There's little doubt that AMD's Threadripper lineup has wreaked havoc on Intel's high-end desktop (HEDT) lineup, and with today's Intel Cascade Lake-X announcement we see the impact in sharp relief: Intel has cut pricing of its chips by up to 50% in preparation for AMD's next-gen Threadripper chips. The price cut is also needed to deal with AMD's delayed 16-core 32-thread Ryzen 9 3950X that will land for a mere $750 on mainstream platforms.
The new Cascade Lake-X processors feature higher clock speeds and a new Turbo Boost 3.0 implementation, support more RAM capacity at faster speeds, and bring more PCIe lanes. The chips will be available in November 2019 and also come with some notable technology additions at both the chip and the platform level. Intel has also infused more of its hardware-based security mitigations into the silicon.
Intel 10th-Gen Cascade Lake-X Processor Lineup
|Row 0 - Cell 0||Cores /Threads||Base / Boost (GHz)||L3 Cache (MB)||PCIe 3.0||DRAM||TDP||MSRP/RCP||Price Per Core|
|TR 2990WX||32 / 64||3.0 / 4.2||64||64 (4 to PCH)||Quad DDR4-2933||250W||$1799||$56|
|TR 2970WX||24 / 48||3.0 / 4.2||64||64 (4 to PCH)||Quad DDR4-2933||250W||$1299||$54|
|Core i9-10980XE||18 / 36||3.0 / 4.8||24.75||48||Quad DDR4-2933||165W||$979||$54.39|
|Core i9-9980XE||18 / 36||3.0 / 4.5||24.75||44||Quad DDR4-2666||165W||$1979||$110|
|Core i9-10940X||14 / 28||3.3 / 4.8||19.25||48||Quad DDR4-2933||165W||$784||$56|
|Core i9-9940X||14 / 28||3.3 / 4.5||19.25||44||Quad DDR4-2666||165W||$1387||$99|
|TR 2920X||12 / 24||3.5 / 4.3||32||64 (4 to PCH)||Quad DDR4-2933||180W||$649||$54|
|Core i9-10920X||12 / 24||3.5 / 4.8||19.25||48||Quad DDR4-2933||165W||$689||$57.41|
|Core i9-9920X||12 / 24||3.5 / 4.5||19.25||44||Quad DDR4-2666||165W||$1189||$99|
|Core i9-10900X||10 / 20||3.7 / 4.7||19.25||48||Quad DDR4-2933||165W||$590||$59|
|Core i9-9900X||10 / 20||3.5 / 4.5||19.25||44||Quad DDR4-2666||165W||$989||$98.9|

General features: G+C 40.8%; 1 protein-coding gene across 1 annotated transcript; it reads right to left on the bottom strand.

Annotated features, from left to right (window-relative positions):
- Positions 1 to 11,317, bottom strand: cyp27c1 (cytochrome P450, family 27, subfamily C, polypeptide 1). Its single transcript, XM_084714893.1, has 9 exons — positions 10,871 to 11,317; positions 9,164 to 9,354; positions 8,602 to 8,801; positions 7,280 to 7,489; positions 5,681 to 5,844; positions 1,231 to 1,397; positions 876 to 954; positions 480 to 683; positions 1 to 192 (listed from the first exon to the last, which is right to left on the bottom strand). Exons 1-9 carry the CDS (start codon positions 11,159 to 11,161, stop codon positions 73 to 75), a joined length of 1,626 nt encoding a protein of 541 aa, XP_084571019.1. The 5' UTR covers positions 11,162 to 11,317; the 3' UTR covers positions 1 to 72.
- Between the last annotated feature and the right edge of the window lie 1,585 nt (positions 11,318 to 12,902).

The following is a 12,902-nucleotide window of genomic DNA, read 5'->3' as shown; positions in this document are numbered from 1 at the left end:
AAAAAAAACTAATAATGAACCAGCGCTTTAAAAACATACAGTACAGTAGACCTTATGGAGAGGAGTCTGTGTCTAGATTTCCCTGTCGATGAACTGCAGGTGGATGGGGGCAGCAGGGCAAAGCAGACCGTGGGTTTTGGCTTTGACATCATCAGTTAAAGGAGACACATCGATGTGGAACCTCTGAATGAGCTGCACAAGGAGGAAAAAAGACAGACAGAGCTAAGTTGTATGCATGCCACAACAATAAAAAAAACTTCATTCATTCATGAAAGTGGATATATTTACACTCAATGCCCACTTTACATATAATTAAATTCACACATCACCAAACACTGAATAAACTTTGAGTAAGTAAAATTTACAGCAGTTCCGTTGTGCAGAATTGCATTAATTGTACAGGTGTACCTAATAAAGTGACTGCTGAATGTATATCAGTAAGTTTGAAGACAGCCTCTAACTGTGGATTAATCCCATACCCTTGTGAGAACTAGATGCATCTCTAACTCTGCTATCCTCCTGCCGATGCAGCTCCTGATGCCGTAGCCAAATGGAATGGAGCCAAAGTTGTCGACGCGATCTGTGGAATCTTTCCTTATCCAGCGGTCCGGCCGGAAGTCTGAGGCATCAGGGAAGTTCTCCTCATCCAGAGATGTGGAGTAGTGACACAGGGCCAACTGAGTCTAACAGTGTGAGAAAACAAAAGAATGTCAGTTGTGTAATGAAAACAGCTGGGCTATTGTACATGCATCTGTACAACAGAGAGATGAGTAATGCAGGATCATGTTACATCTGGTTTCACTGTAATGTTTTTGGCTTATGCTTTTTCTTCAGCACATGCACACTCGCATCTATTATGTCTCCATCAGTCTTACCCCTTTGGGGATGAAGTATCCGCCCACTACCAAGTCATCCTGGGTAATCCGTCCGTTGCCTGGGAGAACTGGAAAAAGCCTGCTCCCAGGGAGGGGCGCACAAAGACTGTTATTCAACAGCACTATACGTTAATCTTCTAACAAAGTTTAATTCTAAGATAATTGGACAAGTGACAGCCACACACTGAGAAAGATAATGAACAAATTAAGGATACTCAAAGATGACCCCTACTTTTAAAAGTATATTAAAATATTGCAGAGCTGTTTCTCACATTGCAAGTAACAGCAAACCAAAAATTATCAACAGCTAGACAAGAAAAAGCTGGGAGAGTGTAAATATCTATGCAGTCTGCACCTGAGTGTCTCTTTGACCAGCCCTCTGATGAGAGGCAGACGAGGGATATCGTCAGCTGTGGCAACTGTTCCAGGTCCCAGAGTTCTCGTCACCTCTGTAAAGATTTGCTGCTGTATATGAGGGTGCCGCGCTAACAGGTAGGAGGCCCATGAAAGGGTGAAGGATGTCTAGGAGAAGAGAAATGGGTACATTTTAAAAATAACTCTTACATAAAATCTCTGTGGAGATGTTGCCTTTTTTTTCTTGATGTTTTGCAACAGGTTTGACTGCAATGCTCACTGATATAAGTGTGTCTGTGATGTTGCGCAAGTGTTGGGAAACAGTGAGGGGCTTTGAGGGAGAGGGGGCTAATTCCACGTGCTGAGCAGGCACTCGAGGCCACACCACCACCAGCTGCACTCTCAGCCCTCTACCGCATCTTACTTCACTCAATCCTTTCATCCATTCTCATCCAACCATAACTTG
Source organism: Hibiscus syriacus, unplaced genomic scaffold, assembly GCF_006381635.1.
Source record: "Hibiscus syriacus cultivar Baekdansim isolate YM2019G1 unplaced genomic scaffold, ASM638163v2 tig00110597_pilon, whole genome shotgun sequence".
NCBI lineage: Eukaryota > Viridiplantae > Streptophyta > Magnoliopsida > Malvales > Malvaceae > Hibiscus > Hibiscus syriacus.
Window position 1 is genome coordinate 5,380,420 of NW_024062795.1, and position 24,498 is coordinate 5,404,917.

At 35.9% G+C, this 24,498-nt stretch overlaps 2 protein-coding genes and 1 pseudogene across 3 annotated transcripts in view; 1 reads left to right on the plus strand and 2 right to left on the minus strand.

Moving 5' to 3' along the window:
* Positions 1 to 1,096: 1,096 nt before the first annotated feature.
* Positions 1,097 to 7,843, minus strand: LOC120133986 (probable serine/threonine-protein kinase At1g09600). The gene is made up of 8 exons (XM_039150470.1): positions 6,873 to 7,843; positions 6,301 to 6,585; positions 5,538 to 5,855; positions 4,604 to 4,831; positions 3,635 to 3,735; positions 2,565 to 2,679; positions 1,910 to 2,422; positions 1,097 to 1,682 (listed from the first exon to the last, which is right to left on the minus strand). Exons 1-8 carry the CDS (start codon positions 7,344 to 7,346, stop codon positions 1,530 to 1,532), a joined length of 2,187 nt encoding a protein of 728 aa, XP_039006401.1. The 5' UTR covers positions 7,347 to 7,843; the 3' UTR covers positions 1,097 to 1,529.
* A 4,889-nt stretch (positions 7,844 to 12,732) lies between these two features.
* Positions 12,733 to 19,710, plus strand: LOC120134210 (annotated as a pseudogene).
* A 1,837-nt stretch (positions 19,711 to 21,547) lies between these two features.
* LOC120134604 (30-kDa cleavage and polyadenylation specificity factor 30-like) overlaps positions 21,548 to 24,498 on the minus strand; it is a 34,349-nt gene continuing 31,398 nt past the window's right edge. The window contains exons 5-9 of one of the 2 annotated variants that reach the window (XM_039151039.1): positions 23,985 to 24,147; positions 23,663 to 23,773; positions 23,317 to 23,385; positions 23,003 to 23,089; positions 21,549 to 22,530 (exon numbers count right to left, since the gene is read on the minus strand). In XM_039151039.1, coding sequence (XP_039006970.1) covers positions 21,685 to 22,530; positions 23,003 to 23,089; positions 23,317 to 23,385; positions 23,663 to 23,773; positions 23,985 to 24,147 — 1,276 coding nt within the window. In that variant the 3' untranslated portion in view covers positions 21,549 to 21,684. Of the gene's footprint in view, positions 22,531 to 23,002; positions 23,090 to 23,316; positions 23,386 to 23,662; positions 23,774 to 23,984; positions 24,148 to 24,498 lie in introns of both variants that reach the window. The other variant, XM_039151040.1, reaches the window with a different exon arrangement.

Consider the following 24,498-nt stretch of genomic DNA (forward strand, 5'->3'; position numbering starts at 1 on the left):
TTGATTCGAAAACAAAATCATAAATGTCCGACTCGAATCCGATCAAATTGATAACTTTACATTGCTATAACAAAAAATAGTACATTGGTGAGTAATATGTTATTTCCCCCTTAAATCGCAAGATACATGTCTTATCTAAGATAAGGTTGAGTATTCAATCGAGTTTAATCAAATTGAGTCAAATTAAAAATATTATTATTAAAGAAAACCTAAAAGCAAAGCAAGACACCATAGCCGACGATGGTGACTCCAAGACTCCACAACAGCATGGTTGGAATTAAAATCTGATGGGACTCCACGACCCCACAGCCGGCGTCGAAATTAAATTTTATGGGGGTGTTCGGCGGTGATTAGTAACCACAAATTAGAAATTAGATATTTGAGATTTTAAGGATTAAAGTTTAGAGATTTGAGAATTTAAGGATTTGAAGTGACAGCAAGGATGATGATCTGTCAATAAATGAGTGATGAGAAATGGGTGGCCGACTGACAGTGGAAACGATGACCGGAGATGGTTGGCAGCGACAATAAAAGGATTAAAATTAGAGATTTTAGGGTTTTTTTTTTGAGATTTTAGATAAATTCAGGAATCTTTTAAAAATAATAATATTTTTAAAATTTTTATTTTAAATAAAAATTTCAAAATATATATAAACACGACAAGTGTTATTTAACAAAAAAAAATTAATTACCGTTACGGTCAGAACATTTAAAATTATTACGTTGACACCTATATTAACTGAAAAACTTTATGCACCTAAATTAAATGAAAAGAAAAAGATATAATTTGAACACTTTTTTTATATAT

|Core i9-9820X||10 / 20||3.3 / 4.2||16.5||44||Quad DDR4-2666||165W||$889||$88.9|
As before, the Cascade Lake-X chips are based on the Skylake microarchitecture and fabbed on the 14nm process, though Intel isn't divulging which "+" revision it uses for the new chips.
Intel has bumped up clock speeds across the entire range, which results in an expected TDP increase to 165W, and added a new boosting feature that targets up to four cores with its Turbo Boost 3.0 technology, an expansion of the feature that allows it to hit two more cores with lightly-threaded applications. We'll dive deeper into that enhancement shortly.
The reduced pricing pops right off the page. Whereas the 9th-gen processors have an average price-per-core of $103, this will be reduced to ~$57 per core for 10th-gen Cascade Lake-X. The most expensive of the four will be the Core i9-10980XE with 18 cores at 3.0GHz and a TDP of 165W. It has a slightly improved Turbo Boost 2.0 frequency of 4.6GHz and 4.8GHz with Turbo Boost 3.0. But most notably, Intel slashed the price in half to $979, which is even less than the previous-gen Core i9-9900X with 10 cores.
The Core i9-10900XE sits at the bottom with slightly improved base and boost frequencies and will cost $590, which is surprisingly only $30 more than the expected pricing of the Core i9-9900KS for the mainstream desktop. Intel says that it made this drastic price cut on the low end of the HEDT stack to make it easier for customers to step up to the more capable platform with its expanded feature set.
You'll notice that Intel didn't refresh its eight-core 16-thread Core i9-9800X, which makes sense given that the Core i9-9900K offers the same core/thread count on the mainstream desktop. We also don't see a 16-core model to deal with AMD's much-anticipated Ryzen 9 3950X. That might mean Intel has something in store for a later date, as we doubt the company will leave the 3950X uncontested.
The Cascade Lake-X chips come with 48 PCIe lanes, an increase of four extra lanes compared to the previous-gen models. Intel was able to expose four additional lanes from the HCC die to the socket, and while these chips are compatible with existing X299 boards, you'll likely lose those extra four lanes unless you upgrade to one of the new X-series motherboards that will also debut with the new chips. Intel still remains on PCIe 3.0, a disadvantage compared to AMD's support for PCIe 4.0 that offers twice the I/O bandwidth. AMD also still holds the lead in sheer PCIe lane counts at 60, and the overall core count lead with 32. We expect Intel to address those higher core counts with a refreshed Xeon W lineup.
New Turbo Boost Max 3.0
|Row 0 - Cell 0||Base Freq.||Turbo Boost 2.0||All-Core||TB Max 3.0 (Two Fastest Cores)||TB Max 3.0 (Two Next-Fastest Cores)|